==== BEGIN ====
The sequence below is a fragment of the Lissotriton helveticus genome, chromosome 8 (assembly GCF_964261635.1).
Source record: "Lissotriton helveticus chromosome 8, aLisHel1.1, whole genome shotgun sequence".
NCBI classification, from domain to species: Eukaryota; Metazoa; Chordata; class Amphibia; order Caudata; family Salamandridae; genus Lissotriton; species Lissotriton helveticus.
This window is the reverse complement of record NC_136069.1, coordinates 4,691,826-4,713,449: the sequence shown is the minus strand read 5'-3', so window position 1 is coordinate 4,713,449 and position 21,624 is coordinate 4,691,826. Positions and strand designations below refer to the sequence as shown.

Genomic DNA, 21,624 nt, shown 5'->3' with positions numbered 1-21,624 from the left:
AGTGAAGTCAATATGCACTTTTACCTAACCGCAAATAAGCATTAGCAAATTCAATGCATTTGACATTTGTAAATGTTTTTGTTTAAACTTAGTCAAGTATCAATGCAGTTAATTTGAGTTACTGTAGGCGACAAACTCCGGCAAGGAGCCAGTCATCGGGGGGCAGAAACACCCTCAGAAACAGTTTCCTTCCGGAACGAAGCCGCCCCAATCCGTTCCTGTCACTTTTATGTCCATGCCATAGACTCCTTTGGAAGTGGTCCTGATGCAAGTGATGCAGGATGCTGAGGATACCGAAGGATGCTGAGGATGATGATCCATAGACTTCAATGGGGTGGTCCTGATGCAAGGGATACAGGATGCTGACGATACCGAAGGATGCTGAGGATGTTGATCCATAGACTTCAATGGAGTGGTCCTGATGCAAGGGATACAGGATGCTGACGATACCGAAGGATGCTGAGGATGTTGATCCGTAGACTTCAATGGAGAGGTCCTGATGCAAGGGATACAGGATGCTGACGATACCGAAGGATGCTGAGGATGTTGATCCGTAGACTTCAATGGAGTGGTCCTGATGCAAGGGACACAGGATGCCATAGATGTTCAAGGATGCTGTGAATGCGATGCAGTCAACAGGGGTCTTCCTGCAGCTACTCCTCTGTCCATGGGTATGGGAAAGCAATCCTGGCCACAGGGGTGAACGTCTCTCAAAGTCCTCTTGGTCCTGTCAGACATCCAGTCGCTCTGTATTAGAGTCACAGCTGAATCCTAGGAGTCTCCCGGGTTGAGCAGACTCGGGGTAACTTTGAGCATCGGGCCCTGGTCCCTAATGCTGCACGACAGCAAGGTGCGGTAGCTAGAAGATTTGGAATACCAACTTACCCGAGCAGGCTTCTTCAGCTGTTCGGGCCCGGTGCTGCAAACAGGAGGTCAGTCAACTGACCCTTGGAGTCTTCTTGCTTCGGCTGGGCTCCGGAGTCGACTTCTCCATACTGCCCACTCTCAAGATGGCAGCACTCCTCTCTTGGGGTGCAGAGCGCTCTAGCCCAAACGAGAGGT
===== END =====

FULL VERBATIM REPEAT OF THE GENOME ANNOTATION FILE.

The sequence below is a fragment of the Lissotriton helveticus genome, chromosome 8 (assembly GCF_964261635.1).
Source record: "Lissotriton helveticus chromosome 8, aLisHel1.1, whole genome shotgun sequence".
NCBI classification, from domain to species: Eukaryota; Metazoa; Chordata; class Amphibia; order Caudata; family Salamandridae; genus Lissotriton; species Lissotriton helveticus.
This window is the reverse complement of record NC_136069.1, coordinates 4,691,826-4,713,449: the sequence shown is the minus strand read 5'-3', so window position 1 is coordinate 4,713,449 and position 21,624 is coordinate 4,691,826. Positions and strand designations below refer to the sequence as shown.

Genomic DNA, 21,624 nt, shown 5'->3' with positions numbered 1-21,624 from the left:
AGTGAAGTCAATATGCACTTTTACCTAACCGCAAATAAGCATTAGCAAATTCAATGCATTTGACATTTGTAAATGTTTTTGTTTAAACTTAGTCAAGTATCAATGCAGTTAATTTGAGTTACTGTAGGCGACAAACTCCGGCAAGGAGCCAGTCATCGGGGGGCAGAAACACCCTCAGAAACAGTTTCCTTCCGGAACGAAGCCGCCCCAATCCGTTCCTGTCACTTTTATGTCCATGCCATAGACTCCTTTGGAAGTGGTCCTGATGCAAGTGATGCAGGATGCTGAGGATACCGAAGGATGCTGAGGATGATGATCCATAGACTTCAATGGGGTGGTCCTGATGCAAGGGATACAGGATGCTGACGATACCGAAGGATGCTGAGGATGTTGATCCATAGACTTCAATGGAGTGGTCCTGATGCAAGGGATACAGGATGCTGACGATACCGAAGGATGCTGAGGATGTTGATCCGTAGACTTCAATGGAGAGGTCCTGATGCAAGGGATACAGGATGCTGACGATACCGAAGGATGCTGAGGATGTTGATCCGTAGACTTCAATGGAGTGGTCCTGATGCAAGGGACACAGGATGCCATAGATGTTCAAGGATGCTGTGAATGCGATGCAGTCAACAGGGGTCTTCCTGCAGCTACTCCTCTGTCCATGGGTATGGGAAAGCAATCCTGGCCACAGGGGTGAACGTCTCTCAAAGTCCTCTTGGTCCTGTCAGACATCCAGTCGCTCTGTATTAGAGTCACAGCTGAATCCTAGGAGTCTCCCGGGTTGAGCAGACTCGGGGTAACTTTGAGCATCGGGCCCTGGTCCCTAATGCTGCACGACAGCAAGGTGCGGTAGCTAGAAGATTTGGAATACCAACTTACCCGAGCAGGCTTCTTCAGCTGTTCGGGCCCGGTGCTGCAAACAGGAGGTCAGTCAACTGACCCTTGGAGTCTTCTTGCTTCGGCTGGGCTCCGGAGTCGACTTCTCCATACTGCCCACTCTCAAGATGGCAGCACTCCTCTCTTGGGGTGCAGAGCGCTCTAGCCCAAACGAGAGGT